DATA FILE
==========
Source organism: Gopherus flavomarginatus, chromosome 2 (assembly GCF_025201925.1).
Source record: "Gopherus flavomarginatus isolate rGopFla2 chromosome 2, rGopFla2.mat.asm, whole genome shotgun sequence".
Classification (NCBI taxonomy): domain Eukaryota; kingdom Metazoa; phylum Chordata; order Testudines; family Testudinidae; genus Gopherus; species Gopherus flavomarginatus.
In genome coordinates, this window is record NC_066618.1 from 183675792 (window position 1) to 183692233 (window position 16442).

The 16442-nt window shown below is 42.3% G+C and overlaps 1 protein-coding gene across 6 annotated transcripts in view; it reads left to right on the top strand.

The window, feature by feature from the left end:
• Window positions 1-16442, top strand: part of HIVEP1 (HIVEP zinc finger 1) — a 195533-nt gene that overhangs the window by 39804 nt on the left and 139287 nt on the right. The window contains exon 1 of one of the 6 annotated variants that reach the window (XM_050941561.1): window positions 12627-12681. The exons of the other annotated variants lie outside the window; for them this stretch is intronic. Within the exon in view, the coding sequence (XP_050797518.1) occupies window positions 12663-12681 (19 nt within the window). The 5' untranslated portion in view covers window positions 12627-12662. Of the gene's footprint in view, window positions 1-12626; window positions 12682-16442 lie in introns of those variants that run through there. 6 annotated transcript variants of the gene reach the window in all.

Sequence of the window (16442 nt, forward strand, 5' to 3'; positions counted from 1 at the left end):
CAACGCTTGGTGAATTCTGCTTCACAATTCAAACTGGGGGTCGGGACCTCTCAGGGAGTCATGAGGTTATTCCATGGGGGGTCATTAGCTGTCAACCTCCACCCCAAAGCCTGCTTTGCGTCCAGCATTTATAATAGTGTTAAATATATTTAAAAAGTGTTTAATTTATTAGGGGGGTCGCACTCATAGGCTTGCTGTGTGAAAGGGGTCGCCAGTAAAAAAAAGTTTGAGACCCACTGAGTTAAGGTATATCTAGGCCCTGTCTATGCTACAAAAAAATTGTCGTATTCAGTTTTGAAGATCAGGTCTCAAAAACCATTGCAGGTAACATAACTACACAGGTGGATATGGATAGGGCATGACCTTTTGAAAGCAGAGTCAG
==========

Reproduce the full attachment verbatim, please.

Source organism: Gopherus flavomarginatus, chromosome 2 (assembly GCF_025201925.1).
Source record: "Gopherus flavomarginatus isolate rGopFla2 chromosome 2, rGopFla2.mat.asm, whole genome shotgun sequence".
Classification (NCBI taxonomy): domain Eukaryota; kingdom Metazoa; phylum Chordata; order Testudines; family Testudinidae; genus Gopherus; species Gopherus flavomarginatus.
In genome coordinates, this window is record NC_066618.1 from 183675792 (window position 1) to 183692233 (window position 16442).

The 16442-nt window shown below is 42.3% G+C and overlaps 1 protein-coding gene across 6 annotated transcripts in view; it reads left to right on the top strand.

The window, feature by feature from the left end:
• Window positions 1-16442, top strand: part of HIVEP1 (HIVEP zinc finger 1) — a 195533-nt gene that overhangs the window by 39804 nt on the left and 139287 nt on the right. The window contains exon 1 of one of the 6 annotated variants that reach the window (XM_050941561.1): window positions 12627-12681. The exons of the other annotated variants lie outside the window; for them this stretch is intronic. Within the exon in view, the coding sequence (XP_050797518.1) occupies window positions 12663-12681 (19 nt within the window). The 5' untranslated portion in view covers window positions 12627-12662. Of the gene's footprint in view, window positions 1-12626; window positions 12682-16442 lie in introns of those variants that run through there. 6 annotated transcript variants of the gene reach the window in all.

Sequence of the window (16442 nt, forward strand, 5' to 3'; positions counted from 1 at the left end):
CAACGCTTGGTGAATTCTGCTTCACAATTCAAACTGGGGGTCGGGACCTCTCAGGGAGTCATGAGGTTATTCCATGGGGGGTCATTAGCTGTCAACCTCCACCCCAAAGCCTGCTTTGCGTCCAGCATTTATAATAGTGTTAAATATATTTAAAAAGTGTTTAATTTATTAGGGGGGTCGCACTCATAGGCTTGCTGTGTGAAAGGGGTCGCCAGTAAAAAAAAGTTTGAGACCCACTGAGTTAAGGTATATCTAGGCCCTGTCTATGCTACAAAAAAATTGTCGTATTCAGTTTTGAAGATCAGGTCTCAAAAACCATTGCAGGTAACATAACTACACAGGTGGATATGGATAGGGCATGACCTTTTGAAAGCAGAGTCAG